If you happen to be in the area, do stop in and take a look around. The Sand Dollar Cottage is a co-op of about 50 local artists. Here you can find beautiful art, home décor, and souvenirs to take home to friends and family. Christmas ornaments are also sold year-round because folks tell me that they collect Christmas ornaments everywhere they go. The Sand Dollar Cottage is conveniently located in the Sand Dollar Plaza on Highway 87, northbound, just off Highway 98.


Thank you for joining me on this tour of the studio. I look forward to seeing you on the next one. Until then, I invite you to check out photos of my other work in the gallery. Enjoy the rest of your day!

Weekly Photo Challenge: Color Your World: Asparagus

This week’s challenge comes from Tourmaline and is called Color Your World. The color for this week is asparagus. As a vegetable, this just happens to be a favorite with my family, especially when drizzled with butter and baked with garlic and mozzarella. And as a color, asparagus also shows up quite often, especially in the felts of the keys.

Hammer Magnets (15)

Piano hammers serve many useful purposes in my arts and crafts. These particular hammers have been made into refrigerator magnets.

Hammers also may become “heads” for my conductors and musicians…

…or “flowers” in a Piano Bouquet. This set was yellowed using a color wash, to resemble the variety of rhododendron known as the yellow hammer.

Yellow Hammers (5)
Piano Bouquet

Thanks again to Cee Neuner for her amazing directory, “For the Love of Challenges.” For the record, Cee’s directory lists not only photo challenges, but also writing and music challenges as well, and they are grouped by category. It’s very well organized.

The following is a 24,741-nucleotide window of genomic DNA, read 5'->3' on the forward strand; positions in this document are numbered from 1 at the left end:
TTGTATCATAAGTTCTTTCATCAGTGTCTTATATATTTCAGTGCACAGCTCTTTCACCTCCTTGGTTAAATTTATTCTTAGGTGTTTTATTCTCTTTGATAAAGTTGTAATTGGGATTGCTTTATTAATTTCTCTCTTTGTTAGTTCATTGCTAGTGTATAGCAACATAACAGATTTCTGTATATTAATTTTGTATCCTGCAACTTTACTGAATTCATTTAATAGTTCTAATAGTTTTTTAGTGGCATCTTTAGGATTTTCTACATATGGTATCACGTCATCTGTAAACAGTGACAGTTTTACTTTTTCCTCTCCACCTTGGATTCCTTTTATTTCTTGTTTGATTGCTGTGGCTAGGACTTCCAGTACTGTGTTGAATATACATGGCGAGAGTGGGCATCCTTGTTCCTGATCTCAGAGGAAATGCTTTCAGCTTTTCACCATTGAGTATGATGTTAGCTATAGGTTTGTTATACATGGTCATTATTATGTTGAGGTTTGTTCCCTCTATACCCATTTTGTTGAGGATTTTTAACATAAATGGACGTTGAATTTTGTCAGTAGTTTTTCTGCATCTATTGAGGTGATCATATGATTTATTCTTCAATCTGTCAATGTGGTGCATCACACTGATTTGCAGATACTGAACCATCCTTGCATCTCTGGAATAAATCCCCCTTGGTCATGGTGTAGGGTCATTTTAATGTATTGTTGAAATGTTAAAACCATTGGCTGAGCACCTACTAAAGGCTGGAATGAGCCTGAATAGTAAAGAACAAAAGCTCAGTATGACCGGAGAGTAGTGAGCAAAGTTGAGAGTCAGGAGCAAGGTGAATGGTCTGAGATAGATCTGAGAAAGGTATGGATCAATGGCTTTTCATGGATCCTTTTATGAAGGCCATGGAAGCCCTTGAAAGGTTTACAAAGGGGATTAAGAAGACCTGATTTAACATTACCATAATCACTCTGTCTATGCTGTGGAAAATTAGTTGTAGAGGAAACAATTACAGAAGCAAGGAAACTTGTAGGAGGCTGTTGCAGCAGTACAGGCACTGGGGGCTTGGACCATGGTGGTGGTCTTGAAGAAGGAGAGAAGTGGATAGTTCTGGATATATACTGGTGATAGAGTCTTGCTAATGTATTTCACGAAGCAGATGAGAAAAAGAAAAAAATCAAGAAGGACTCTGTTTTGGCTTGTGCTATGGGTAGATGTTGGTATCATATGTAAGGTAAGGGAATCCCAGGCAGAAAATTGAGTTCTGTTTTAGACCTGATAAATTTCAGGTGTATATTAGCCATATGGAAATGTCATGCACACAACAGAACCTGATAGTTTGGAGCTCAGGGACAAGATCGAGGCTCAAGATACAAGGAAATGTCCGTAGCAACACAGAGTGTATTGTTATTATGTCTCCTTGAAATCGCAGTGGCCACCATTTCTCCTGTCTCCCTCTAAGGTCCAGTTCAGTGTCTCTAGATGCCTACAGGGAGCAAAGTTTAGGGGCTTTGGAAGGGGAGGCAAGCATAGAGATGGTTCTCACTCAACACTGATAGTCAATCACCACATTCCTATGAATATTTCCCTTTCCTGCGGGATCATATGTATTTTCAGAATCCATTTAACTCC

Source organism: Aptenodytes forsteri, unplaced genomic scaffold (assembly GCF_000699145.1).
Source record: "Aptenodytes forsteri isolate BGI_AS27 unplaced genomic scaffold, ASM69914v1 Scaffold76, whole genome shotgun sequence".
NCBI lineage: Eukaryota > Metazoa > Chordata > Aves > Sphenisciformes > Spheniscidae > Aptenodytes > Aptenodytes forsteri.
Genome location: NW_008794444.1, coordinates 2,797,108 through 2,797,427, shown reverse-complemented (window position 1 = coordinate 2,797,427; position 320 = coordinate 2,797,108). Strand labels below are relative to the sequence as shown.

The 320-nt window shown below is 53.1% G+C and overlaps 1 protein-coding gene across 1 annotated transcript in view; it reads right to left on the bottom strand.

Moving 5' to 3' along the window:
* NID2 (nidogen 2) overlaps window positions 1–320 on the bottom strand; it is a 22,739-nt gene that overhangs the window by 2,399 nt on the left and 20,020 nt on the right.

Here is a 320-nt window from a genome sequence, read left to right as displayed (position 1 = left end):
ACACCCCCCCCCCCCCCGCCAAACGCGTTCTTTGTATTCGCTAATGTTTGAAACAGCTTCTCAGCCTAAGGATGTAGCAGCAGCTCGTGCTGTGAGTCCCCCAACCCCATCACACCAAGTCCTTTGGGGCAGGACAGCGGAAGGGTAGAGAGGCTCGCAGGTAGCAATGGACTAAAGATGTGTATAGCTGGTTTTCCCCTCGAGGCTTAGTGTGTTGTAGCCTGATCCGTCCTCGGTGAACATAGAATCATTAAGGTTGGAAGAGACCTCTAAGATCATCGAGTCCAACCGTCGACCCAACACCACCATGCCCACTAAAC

Weekly Photo Challenge: Color Your World: Aquamarine

This week’s challenge comes from Tourmaline and is called Color Your World. The color for this week is aquamarine.

Cup of Tea blue (2)

The image above is called “Cup of Music,” and is made entirely from piano parts: washer, bushing, regulating (eyelet) screw, and damper spoon, all mounted on a block of wood from inside the piano.

Below is a piece that goes by two names. To most of the world it is “Ocean Sounds,” but in Florida it is called “Beach Blues.” This is a special hometown name that bears significance to the folks who live here.

Beach (1)

Thanks again to Cee Neuner for her amazing directory, “For the Love of Challenges.” For the record, Cee’s directory lists not only photo challenges, but also writing and music challenges as well, and they are grouped by category. It’s very well organized.

Weekly Photo Challenge: All Lined Up

This week’s challenge comes from LifeLessons – a blog by Judy Dykstra-Brown, and is called All Lined Up. The challenge was posted on Monday, May 27. I don’t know how long it will run, but feel free to jump in with your own contribution whenever, for all you have to do is share a link to your post in the comments section of her post, at the link above.

Click the photos to enlarge and read the captions.

Some of this week’s photos are of completed projects, while others are of “raw materials,” but in every case, they are All Lined Up.


Thanks again to Cee Neuner for her amazing directory, “For the Love of Challenges.” For the record, Cee’s directory lists not only photo challenges, but also writing and music challenges as well, and they are grouped by category. It’s very well organized.

Longevity — Piano Girl

I found this post a couple months ago, but have waited until now to share it. I saved it on purpose because in her poem, she is 51 years old, and this weekend I celebrate my 51st birthday. I too hope to be the “ninety-something grandma” in the nursing home who sits down to the piano and remembers the songs of her youth.

I have thought about this word many times in recent days. Longevity. I’ve often said I hope to be the ninety-something-year-old grandma playing the piano at the nursing home. My family usually chuckles or says, “I’m sure you will be!” Typically, we think of longevity in reference to long life. Obviously, I have no way […]

via Longevity — Piano Girl

 

From the Studio: Just Beachy